"I think this is creating a new paradigm for people to say, 'Hey, I think you've got something here, go with it' because it's going to find its audience. But Hollywood is not going to be the one bankrolling that ...

"The business is extremely shrewd, they don't have to take any chances now. Product is flying at them left and right, in most cases for free. They're not going to pony up anything," says Schuermann.

As compared to someone with a good finished product, he says, the guy coming to a film company empty-handed is like a guy standing in a bar looking desperate. "No girl is going to go home with him."

Public perception

But one girl who offers a whole different view of crowdfunding is 24-year-old Menschen filmmaker Sarah Lotfi.

Not only is her second war movie a short feature, distinguishing it with a much smaller budget relatively, but she chose Indiegogo as her platform, as it allowed her the extra benefit of using a fiscal sponsor, Fractured Atlas, allied with Indiegogo.

"That allowed all of our donations to be tax-deductible," she explains, "which was our big selling point."

Fractured Atlas takes a fixed 6 percent off the top, regardless of whether the goal is met or not, but Lotfi feels it's totally worth it to stand out from the multitude of Kickstarter campaigns. Though she used Kickstarter last year for another short project, Waking Eyes, and successfully raised $225 more than her $1,200 goal, she opted to do three separate campaigns for Menschen — donor fatigue be damned.

Having broken the project into pre-production, production and post-production needs, she stair-stepped her way from a dismal $845 raised of a $9,350 goal, to a respectable $5,484 raised of a $9,658 goal and finally a successful $6,945 raised past a goal of only $5,585.

"One of the challenges we had is finding a way to make it new and attractive at each stage so it's consciously on people's minds," she says. "Yes, there's always a risk when you do a number of campaigns ... but at the same time, we were asking for so much less, so we had a potential to raise the same amount, if not more, because we broke it up into smaller, manageable amounts."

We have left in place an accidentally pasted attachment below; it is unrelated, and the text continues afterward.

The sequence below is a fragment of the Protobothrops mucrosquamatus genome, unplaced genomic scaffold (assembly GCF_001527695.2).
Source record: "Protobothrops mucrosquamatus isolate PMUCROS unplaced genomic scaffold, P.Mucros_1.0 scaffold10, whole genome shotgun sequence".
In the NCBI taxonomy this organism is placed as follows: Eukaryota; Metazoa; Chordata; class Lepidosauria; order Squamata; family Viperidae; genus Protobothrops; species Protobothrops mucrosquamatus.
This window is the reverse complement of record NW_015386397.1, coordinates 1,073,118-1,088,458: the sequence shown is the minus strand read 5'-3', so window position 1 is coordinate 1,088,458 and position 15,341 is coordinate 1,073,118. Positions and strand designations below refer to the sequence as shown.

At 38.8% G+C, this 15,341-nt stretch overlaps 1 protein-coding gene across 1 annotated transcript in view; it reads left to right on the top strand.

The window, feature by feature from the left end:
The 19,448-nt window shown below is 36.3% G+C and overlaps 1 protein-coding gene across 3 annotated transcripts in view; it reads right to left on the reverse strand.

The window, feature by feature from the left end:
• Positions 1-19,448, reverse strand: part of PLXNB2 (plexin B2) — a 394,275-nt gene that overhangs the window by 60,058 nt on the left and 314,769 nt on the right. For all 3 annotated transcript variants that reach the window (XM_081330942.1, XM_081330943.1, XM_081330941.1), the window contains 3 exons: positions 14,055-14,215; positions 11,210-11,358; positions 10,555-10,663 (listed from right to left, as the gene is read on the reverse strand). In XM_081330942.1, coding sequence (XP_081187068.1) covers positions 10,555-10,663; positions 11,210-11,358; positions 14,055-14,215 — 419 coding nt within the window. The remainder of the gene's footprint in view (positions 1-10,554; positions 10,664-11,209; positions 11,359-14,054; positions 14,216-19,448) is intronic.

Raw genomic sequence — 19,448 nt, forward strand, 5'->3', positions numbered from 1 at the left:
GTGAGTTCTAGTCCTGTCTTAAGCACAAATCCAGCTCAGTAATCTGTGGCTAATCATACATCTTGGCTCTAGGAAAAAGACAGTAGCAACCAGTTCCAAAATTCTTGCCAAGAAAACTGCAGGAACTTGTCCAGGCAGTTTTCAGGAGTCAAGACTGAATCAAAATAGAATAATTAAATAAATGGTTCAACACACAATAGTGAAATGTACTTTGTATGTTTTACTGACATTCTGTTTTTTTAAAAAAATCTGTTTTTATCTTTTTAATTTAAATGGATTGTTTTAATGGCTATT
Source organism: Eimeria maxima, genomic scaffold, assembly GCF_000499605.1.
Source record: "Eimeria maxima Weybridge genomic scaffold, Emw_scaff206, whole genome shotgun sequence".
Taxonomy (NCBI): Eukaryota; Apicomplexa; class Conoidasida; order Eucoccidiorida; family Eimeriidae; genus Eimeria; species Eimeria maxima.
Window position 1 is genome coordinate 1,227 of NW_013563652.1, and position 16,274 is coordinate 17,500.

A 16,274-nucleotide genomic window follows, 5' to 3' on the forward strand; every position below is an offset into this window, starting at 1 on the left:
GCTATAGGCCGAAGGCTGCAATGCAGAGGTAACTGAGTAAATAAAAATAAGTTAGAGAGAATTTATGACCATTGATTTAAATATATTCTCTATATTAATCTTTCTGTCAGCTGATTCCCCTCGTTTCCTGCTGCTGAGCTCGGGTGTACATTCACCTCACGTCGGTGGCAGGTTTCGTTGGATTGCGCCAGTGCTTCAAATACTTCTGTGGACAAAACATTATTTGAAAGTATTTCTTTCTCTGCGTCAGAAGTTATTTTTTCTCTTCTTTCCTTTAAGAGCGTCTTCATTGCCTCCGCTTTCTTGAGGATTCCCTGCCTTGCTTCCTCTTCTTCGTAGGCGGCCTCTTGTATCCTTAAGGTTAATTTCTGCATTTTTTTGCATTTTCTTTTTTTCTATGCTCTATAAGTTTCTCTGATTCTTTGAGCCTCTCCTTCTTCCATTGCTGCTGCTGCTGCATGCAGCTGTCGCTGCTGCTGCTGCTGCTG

Lotfi believes that would-be donors pay attention to the percentage that's raised before deciding to help out or not. "If you already have 50 percent of $5,000," she says, "people are like, 'Wow, they're really going somewhere, and my $50 is going to get them a little farther.'

"It's about perception and your audience, and also about what you have to show for your project. So much about it is presentation."

As such, Lotfi made a new pitch video for each campaign leg, sharing everything from demo footage to crew interviews, behind-the-scenes takes, a pyrotechnics featurette, a finished trailer and direct appeals from her and her producer on how the money would be spent.

"It's about your voice, what you're able to do and what you want to do — so you're proving yourself. It's very much like the elevator pitch you'd do to a studio executive if you were to go to L.A., but now you're doing it for the cyber community."

But the effort can't stop there.

"Facebook and Twitter are essential, especially if you want people to see that you're going the extra mile," she says. "When you approach your network, it's not like you can just start your crowdfunding campaign and hope people will find it ... you have to promote it and promote it and promote it."

Lack of promotion could indeed be one shortcoming of the failed 50 percent on Kickstarter, but short of a monumental study into donor habits and human behavior, we'll likely never know what sunk seemingly brilliant projects.

Last year, former Indy writer Adam Leech got close to halfway toward a $38,013 goal to realize his hobo nickel documentary journey, A Nickel and a Nail. Sadly, he didn't get to keep a nickel of the $15,226 pledged because it was on Kickstarter, not Indiegogo. The project had heart, but that's the cliché about much of what fails in Hollywood — and by that extension, now on crowdfunding sites.

Maybe the village has largely supplanted the studio exec for indie film, but still, it takes a willing village.

Backed vs. busted

How seven area film efforts fared in crowdfunding attempts